Lichfield, Staffs

John Wesley never preached in Lichfield and, because there was no Methodist society there, as late as 1794 it was chosen as the place for a clandestine meeting of the leading itinerants to discuss proposals to be put to the Conference of that year.

In 1811 a warehouse at Gallows Wharf was registered as places of worship by Joshua Kidger and in 1813 a chapel was built in Lombard Street, opened in 1814 by Dr. Adam Clarke. There is evidence of another Wesleyan chapel opened in 1815 in Wade Street and still in use as late as 1837. At the time of the 1851 Religious Census Lombard Street chapel reported attendances of 22 in the morning and 41 in the evening, but referred to congregations of 130 during the winter months.

Lichfield was in the Burton upon Trent Circuit until 1886, when the Tamworth and Lichfield Circuit was formed. This became two separate circuits in 1947, but was reunited in 1989.

A site for a new chapel was acquired in 1891 and Tamworth Street chapel was opened in April 1892 by the President of the Conference, Dr. T.B. Stephenson. It replaced Lombard Street chapel, but the latter was not sold until 1921, following the purchase of Tamworth House next to the new chapel. New Sunday School premises were built there, opened in 1924 and a period of growth led to extensions of the premises in 1972.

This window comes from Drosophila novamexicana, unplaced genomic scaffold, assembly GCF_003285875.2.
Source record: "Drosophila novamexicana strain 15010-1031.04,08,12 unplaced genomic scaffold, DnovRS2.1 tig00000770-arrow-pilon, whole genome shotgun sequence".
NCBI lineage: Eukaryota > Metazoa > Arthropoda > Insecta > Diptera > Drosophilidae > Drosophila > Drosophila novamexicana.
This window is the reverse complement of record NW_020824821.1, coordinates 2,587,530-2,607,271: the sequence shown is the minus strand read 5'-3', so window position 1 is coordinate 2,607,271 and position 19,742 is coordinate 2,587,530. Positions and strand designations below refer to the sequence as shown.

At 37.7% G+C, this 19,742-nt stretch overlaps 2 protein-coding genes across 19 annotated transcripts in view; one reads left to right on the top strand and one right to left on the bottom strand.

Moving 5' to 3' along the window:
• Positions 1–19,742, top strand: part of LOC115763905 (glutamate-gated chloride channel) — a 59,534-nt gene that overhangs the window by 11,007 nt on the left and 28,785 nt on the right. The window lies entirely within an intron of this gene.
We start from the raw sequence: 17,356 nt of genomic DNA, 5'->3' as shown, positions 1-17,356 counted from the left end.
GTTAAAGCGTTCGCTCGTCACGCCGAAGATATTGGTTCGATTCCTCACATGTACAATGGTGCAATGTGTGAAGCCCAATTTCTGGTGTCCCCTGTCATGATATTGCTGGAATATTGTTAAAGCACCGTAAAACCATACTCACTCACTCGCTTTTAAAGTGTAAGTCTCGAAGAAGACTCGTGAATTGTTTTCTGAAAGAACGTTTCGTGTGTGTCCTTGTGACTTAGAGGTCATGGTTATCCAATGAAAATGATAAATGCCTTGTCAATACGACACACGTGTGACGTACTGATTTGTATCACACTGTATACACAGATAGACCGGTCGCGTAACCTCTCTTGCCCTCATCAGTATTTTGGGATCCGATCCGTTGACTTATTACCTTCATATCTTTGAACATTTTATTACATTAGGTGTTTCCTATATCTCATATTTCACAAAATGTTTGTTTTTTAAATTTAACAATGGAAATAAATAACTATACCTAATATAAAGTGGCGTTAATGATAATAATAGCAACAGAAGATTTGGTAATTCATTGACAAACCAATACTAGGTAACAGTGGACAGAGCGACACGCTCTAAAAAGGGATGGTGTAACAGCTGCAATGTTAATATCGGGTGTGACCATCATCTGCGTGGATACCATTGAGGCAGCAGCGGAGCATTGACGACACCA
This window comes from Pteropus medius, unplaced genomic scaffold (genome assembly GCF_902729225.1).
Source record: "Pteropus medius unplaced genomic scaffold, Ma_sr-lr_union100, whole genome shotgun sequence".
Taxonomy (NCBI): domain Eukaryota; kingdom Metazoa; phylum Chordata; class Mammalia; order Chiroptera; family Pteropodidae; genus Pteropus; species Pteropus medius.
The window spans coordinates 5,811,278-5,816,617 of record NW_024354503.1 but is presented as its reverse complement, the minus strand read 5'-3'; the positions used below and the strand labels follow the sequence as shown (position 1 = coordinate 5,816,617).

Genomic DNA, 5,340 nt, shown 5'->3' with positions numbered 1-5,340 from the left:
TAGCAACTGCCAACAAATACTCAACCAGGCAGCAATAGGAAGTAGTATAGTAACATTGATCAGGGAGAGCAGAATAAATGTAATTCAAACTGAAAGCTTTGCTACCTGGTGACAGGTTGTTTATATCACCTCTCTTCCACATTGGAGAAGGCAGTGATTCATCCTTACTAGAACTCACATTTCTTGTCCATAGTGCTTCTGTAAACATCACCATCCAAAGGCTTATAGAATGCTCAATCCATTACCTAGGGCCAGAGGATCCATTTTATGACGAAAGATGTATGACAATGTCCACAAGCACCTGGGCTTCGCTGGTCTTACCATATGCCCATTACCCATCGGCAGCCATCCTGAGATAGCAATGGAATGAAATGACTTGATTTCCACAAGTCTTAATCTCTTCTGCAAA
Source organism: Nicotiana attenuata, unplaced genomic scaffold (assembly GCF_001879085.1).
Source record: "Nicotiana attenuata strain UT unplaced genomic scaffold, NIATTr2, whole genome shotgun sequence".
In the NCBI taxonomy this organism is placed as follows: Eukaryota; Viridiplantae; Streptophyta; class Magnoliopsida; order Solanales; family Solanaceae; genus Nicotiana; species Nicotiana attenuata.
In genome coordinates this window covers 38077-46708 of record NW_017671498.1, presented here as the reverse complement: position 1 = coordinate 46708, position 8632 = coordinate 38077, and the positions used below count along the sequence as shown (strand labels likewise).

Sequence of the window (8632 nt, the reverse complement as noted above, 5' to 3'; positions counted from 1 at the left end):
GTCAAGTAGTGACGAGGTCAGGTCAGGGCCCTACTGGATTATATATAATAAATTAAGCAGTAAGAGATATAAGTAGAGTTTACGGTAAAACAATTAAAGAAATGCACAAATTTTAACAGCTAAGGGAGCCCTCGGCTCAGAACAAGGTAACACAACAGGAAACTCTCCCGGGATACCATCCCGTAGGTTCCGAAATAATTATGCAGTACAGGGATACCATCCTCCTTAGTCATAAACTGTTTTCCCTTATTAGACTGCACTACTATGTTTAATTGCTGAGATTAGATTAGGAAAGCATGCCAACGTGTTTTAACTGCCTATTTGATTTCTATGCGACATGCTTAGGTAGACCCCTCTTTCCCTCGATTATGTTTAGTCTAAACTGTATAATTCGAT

In 1982 major alterations were made to the church itself, with the sanctuary relocated at the Tamworth Street end and a new entrance facing Tamworth House. The pews were replaced by chairs originating in an Isle of Wight prison. Loss of the choir stalls led to the demise of the choir itself. Population growth in this period, particularly with the development of the Boley Park estate, was accompanied by a growing membership, which reached 348 in 1987. Lichfield was chosen by MHA for the launch of its ‘Live at Home Scheme’.

Primitive Methodist preaching in the town began in 1820 at Greenhill. A schoolroom in St. Mary’s parish was registered for worship in 1831 and a chapel in George Lane opened in 1847/8. In 1851 attendances on Census Sunday were 23 in the afternoon and 57 in the evening, with congregations of 60 plus 51 Sunday School children reported as ‘normal’. George Lane chapel closed and was sold in 1934, when the members joined the Wesleyans at Tamworrth Street.

In 1826 the Methodist New Connexion registered a barn in Sandford Street which had formerly been used by the Congregationalists. It was replaced in 1833 by a chapel in Queen Street, which was sold in 1859 when the congregation disbanded

Sources
  • Lichfield Methodist Church 1892-1992 Centenary History